An Atheist's Views on Neopaganism
By Peter A. Taylor
When Carol and I were first planning our wedding, there were a lot of Pagan elements that Carol insisted on putting into the ceremony that I really wasn't all that crazy about. But we trusted one another. There are things I do that she doesn't understand, and so I figured I don't need to understand everything she does. Later, I took Sam Keen's advice: If men and women want to get closer to one another, they need to read one another's books. That's how I came to read Starhawk's book, Truth or Dare, which was sort of my introduction to Paganism. I'm still not sure I should call myself a Pagan. The last time someone asked me what religion I was, I said I was a Jungian atheist. Maybe I should say I'm a poly-atheist. I also like the word "Heathen" because it sounds nice and ambiguous to me.
Anyhow, I wanted to explain what Paganism means to me, so I came up with twenty dogmas that define my version of Neo-Pagan thealogy. We put these in your Orders of Service because we don't have time for me to go over all of them, but there are a few I want to point out to you.
***** Inserted into order of service: *****
The 10 dogmas of Peter Taylor Heathenism:
Life is complicated.
Metaphors are helpful.
Metaphors are dangerous.
The more different metaphors I use, the more helpful they are, and the less dangerous they become.
The gods and goddesses make sense if I think of them as psychological metaphors.
The more seriously or literally I take a metaphor, the more dangerous it becomes.
A bad metaphor can be misleading even if I don't take it literally.
Body and spirit are not separable.
Conflict is just as fundamental a part of human existance as cooperation.
Honesty is more important than loyalty or obedience.
10 more minor dogmas also common to most Pagans:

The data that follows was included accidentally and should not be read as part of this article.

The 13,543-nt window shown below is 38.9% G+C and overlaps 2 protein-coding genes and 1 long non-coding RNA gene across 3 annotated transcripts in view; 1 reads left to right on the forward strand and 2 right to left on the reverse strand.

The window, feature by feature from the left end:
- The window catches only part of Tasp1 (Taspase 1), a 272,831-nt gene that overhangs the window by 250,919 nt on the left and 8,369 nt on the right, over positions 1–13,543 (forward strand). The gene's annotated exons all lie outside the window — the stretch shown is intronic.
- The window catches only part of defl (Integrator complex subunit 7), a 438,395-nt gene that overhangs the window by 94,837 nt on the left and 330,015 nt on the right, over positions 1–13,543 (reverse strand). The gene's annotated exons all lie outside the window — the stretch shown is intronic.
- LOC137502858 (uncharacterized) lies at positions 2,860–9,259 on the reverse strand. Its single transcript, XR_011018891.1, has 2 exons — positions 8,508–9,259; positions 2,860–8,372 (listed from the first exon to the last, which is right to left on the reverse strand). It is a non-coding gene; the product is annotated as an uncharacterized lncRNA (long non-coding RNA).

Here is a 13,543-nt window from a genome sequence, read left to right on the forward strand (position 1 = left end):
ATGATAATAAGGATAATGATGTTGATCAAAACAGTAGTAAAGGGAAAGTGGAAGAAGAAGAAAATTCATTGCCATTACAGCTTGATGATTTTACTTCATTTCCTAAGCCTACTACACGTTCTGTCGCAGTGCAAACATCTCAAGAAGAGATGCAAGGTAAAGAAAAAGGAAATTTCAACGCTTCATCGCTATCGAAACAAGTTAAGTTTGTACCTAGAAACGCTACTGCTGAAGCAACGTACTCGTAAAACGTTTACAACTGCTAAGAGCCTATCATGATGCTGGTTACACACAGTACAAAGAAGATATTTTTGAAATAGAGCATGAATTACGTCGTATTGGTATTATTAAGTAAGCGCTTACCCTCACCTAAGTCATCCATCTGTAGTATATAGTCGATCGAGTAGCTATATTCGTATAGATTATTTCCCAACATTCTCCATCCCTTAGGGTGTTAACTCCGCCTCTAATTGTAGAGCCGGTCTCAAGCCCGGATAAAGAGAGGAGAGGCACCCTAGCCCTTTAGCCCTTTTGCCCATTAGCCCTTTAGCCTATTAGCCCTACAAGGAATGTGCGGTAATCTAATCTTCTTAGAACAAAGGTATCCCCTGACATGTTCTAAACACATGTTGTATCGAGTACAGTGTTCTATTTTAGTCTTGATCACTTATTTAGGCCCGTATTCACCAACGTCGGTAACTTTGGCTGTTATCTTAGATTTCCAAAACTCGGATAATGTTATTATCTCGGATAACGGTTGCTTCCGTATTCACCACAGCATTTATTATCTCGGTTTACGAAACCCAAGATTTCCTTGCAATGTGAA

Everything is sacred. Divinity is immanent in all things.
The war between the sexes is a bad idea.
The environment is a vitally important charitable cause.
The mainstream culture spends too much time thinking in terms of warfare, divine unity, mechanical things, and things that are made by hand or manufactured, and too little time thinking in terms of living, growing, giving birth, diversity, and symbiosis.
We like hugs, nature, celebration, robes, drumming, exuberance, sex, humor, our bodies, dreams, dancing, and ritual.
We're not into asceticism.
We don't believe in original sin.
We don't like hierarchy, dogma or victimless crime laws.
The unconscious speaks to us in various ways, particularly dreams, and we talk back to it in various ways, particularly rituals.
We're not interested in salvation, because we don't believe in anything we need to be saved from.
***** End of insert *****
For the deluxe version of this sermon, I have added
2 extra bonus dogmas:
Balance is an essential part of spirituality.
At least one of these dogmas is wrong.
(I also note that most Pagans are far more focussed on environmentalism than I am.)
Dogma #18 says that we don't like dogma. Dogma #3 says that metaphors are dangerous. This includes the Gaia metaphor, that the entire Earth is a single living organism. Gaia helps illuminate the connections between all living things, but she also tends to obscure conflict. So go ahead and use this metaphor, but don't get too attached to her. I'm going to spend the rest of my time explaining why I think Paganism is worth supporting, but if you want the short version, see dogma #10: Honesty is more important than loyalty or obedience. To my way way of thinking, this is a one-line summary of Starhawk's book.